Transitioning to a Discrete IT Budget


On the smaller end of my audience of SMBs are offices where a distinct IT budget has not yet been established, and I want to address how to change that situation. Actually, over the years, I have found that SMBs of many sizes are particularly guilty of approaching IT in a haphazard way, buying only when things fail. With the pivotal role of IT in the workplace today, suffice it to say that a company that operates IT without any proper budgeting is on the road to mediocrity. On the other hand, having an annual IT budget allows you to do a much better job.


In an SMB where all IT purchasing decisions inevitably move through a boss who deals with them among all his other priorities and a thousand and one other matters to attend to on a daily basis, the approval process becomes ungainly quickly. The smooth functioning of IT is impeded. The obvious solution here is to convince the boss to allocate an annual budget for IT. This will allow for greater flexibility in purchasing decisions. In the absence of an existing budget, however, how can you even peg a number to it?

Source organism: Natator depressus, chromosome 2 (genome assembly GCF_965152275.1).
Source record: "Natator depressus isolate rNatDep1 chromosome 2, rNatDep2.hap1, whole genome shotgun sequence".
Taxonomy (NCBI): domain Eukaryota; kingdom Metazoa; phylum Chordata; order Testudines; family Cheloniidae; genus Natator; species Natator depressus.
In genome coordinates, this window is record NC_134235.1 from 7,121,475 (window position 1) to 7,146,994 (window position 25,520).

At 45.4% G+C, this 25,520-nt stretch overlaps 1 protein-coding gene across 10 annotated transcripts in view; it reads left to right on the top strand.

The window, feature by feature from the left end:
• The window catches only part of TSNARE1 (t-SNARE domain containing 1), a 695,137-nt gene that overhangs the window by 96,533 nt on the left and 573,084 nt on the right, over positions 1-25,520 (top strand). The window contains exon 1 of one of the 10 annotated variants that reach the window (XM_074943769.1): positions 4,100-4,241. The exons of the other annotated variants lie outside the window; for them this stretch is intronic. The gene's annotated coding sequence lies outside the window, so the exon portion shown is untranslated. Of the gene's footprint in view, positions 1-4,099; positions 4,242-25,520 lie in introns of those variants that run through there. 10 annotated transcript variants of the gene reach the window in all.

One simple way of figuring out an initial budget is to work out the total cost of existing IT hardware and software in the company. To assume that current equipment will no longer be serviceable in three years' time, divide the final tally by three. This would be your absolute minimum budget required to cover the replacement costs of your equipment. Your mileage might vary, but I would caution against putting down a figure that is more than five years out here.


Then, estimate the growth rate of the company and cater for those new PCs or laptops - and their corresponding software licenses as well. Tally recent IT-related purchases and contract services and work them into the budget too. Finally, I must say that the above steps will only lead to a budget sufficient for maintenance and bare-bones renewal of equipment. Any newfangled CMS or ERP systems must be factored in separately.


So work out all the above numbers and present them to your boss in a nice spreadsheet. Hopefully, you will be able to get your boss to agree to have an IT budget. Good luck!